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Meta-analysis of randomized controlled trials reveals an improved clinical outcome of using genotype plus clinical algorithm for warfarin dosing.
J Thromb Thrombolysis. 2015 Feb; 39(2):228-34.JT

Abstract

Previous studies have raised interest in using the genotyping of CYP2C9 and VKORC1 to guide warfarin dosing. However, there is lack of solid evidence to prove that genotype plus clinical algorithm provides improved clinical outcomes than the single clinical algorithm. The results of recent reported clinical trials are paradoxical and needs to be systematically evaluated. In this study, we aim to assess whether genotype plus clinical algorithm of warfarin is superior to the single clinical algorithm through a meta-analysis of randomized controlled trials (RCTs). All relevant studies from PubMed and reference lists from Jan 1, 1995 to Jan 13, 2014 were extracted and screened. Eligible studies included randomized trials that compared clinical plus pharmacogenetic algorithms group to single clinical algorithm group using adult (≥ 18 years) patients with disease conditions that require warfarin use. We further used fix-effect models to calculate the mean difference or the risk ratios (RRs) and 95% CIs to analyze the extracted data. The statistical heterogeneity was calculated using I(2). The percentage of time within the therapeutic INR range was considered to be the primary clinical outcome. The initial search strategy identified 50 citations and 7 trials were eligible. These seven trials included 1,910 participants, including 960 patients who received genotype plus clinical algorithm of warfarin dosing and 950 patients who received clinical algorithm only. We discovered that the percentage of time within the therapeutic INR range of the genotype-guided group was improved compared with the standard group in the RCTs when the initial standard dose was fixed (95% CI 0.09-0.40; I(2) = 47.8%). However, for the studies using non-fixed initial doses, the genotype-guided group failed to exhibit statistically significant outcome compared to the standard group. No significant difference was observed in the incidences of adverse events (RR 0.94, 95% CI 0.84-1.04; I(2) = 0%, p = 0.647) and death rates (RR 1.36, 95% CI 0.46-4.05; I(2) = 10.4%, p = 0.328) between the two groups. Allocation to genotype plus clinical algorithm may be associated with a significant improvement of the percentage of time within the therapeutic INR range for patients adopting fixed dose of warfarin. The incidence of total adverse events and death rates did not differ between these two groups. Further experiments need to be conducted to confirm these findings.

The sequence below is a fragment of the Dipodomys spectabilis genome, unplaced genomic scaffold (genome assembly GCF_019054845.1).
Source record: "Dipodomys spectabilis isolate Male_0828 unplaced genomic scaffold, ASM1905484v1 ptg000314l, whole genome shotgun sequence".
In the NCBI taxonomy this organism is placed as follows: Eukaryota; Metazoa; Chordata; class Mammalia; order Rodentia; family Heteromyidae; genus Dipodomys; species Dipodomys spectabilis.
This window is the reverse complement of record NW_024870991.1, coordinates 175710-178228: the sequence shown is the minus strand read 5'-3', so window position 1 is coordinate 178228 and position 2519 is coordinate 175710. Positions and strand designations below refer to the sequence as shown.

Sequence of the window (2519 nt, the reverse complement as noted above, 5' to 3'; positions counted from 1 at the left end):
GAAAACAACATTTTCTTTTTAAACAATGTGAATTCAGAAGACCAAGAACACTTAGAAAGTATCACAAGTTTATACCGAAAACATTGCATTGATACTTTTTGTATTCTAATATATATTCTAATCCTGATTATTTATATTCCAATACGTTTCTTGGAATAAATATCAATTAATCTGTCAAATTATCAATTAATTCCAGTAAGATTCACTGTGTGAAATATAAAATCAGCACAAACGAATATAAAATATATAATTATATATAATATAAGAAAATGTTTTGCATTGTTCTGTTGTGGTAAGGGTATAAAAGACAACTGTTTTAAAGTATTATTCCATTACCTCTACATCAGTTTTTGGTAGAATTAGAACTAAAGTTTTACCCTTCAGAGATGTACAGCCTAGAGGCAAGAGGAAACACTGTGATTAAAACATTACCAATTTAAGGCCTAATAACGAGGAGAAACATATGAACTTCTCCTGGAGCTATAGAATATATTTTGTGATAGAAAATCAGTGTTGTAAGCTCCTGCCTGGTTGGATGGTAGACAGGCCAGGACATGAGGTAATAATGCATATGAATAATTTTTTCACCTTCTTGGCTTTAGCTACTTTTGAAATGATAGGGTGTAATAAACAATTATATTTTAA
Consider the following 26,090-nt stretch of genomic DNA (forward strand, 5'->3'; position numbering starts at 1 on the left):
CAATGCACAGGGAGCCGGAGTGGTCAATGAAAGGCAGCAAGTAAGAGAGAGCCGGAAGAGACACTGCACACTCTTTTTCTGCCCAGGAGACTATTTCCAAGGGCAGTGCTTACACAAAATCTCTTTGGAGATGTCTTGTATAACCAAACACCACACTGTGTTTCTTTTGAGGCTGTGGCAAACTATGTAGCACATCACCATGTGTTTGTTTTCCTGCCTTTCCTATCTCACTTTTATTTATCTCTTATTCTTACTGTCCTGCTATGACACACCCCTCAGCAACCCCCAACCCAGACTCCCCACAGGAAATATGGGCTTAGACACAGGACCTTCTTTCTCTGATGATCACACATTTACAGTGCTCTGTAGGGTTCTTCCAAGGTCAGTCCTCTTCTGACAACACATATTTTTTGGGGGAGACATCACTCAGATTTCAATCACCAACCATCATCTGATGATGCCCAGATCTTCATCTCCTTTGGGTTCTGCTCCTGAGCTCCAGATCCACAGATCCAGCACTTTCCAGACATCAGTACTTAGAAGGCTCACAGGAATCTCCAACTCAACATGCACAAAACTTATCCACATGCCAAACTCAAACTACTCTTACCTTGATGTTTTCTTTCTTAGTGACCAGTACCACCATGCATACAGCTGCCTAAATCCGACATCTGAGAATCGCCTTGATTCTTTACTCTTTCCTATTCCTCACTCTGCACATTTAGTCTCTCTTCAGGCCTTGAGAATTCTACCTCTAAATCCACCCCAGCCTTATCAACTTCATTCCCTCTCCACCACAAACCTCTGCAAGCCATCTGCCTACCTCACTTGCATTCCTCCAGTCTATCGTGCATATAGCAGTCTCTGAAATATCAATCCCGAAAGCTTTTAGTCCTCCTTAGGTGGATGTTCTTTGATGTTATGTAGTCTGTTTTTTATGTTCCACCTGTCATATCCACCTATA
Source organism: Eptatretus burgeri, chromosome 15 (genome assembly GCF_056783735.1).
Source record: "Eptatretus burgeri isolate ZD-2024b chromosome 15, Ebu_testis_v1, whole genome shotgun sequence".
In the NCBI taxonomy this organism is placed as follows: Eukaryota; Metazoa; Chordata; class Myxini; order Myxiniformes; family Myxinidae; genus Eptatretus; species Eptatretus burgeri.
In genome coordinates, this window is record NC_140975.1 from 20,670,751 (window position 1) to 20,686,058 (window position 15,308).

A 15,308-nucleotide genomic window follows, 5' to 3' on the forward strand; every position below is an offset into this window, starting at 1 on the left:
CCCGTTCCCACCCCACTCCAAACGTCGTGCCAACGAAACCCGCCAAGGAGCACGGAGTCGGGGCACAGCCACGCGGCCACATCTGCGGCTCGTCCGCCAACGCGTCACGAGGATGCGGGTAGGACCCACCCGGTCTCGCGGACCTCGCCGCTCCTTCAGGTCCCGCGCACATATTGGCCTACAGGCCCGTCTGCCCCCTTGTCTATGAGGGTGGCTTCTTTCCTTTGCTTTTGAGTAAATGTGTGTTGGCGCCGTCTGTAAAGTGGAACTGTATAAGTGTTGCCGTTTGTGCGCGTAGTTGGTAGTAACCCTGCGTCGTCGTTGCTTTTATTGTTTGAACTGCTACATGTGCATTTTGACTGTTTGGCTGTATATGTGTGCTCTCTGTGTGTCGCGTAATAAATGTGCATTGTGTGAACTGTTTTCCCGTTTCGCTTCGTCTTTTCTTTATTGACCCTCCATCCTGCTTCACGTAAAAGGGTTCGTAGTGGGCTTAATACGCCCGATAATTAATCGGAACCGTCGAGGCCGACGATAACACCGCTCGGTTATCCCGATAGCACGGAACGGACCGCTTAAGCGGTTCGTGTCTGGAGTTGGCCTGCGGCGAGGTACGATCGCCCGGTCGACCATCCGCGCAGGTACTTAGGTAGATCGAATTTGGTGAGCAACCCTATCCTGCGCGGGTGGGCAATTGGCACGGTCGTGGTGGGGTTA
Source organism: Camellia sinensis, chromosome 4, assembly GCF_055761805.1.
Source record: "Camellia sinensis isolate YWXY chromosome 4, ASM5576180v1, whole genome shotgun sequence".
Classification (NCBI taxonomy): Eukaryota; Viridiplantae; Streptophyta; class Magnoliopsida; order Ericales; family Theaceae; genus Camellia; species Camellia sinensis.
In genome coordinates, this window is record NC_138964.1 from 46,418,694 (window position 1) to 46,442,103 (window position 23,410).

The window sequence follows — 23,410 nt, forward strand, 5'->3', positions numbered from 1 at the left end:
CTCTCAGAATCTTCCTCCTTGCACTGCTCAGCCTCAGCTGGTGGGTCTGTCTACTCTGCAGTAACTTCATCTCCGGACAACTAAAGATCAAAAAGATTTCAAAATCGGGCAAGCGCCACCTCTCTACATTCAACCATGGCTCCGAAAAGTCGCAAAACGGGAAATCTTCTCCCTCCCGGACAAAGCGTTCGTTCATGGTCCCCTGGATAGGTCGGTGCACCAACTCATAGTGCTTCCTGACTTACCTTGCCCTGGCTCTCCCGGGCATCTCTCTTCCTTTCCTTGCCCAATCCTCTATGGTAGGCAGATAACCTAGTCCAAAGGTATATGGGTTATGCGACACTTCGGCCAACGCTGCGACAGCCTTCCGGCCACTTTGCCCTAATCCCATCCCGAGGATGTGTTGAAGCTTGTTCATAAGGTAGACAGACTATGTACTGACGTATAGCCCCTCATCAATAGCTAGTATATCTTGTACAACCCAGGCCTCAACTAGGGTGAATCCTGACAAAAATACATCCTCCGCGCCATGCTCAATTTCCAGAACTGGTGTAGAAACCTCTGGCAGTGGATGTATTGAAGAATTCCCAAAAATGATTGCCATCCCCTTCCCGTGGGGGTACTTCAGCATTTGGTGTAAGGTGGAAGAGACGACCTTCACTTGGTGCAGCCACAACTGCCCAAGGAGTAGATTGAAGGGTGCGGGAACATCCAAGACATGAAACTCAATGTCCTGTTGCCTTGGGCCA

Authors+Show Affiliations

Department of Traditional Chinese Medicine, The Second Affiliated Hospital of Suzhou University, Suzhou, 215000, Jiangsu, China.No affiliation info availableNo affiliation info availableNo affiliation info available

Pub Type(s)

Journal Article
Meta-Analysis

Language

eng

PubMed ID

24962733

Citation

Liao, Zhenqi, et al. "Meta-analysis of Randomized Controlled Trials Reveals an Improved Clinical Outcome of Using Genotype Plus Clinical Algorithm for Warfarin Dosing." Journal of Thrombosis and Thrombolysis, vol. 39, no. 2, 2015, pp. 228-34.
Liao Z, Feng S, Ling P, et al. Meta-analysis of randomized controlled trials reveals an improved clinical outcome of using genotype plus clinical algorithm for warfarin dosing. J Thromb Thrombolysis. 2015;39(2):228-34.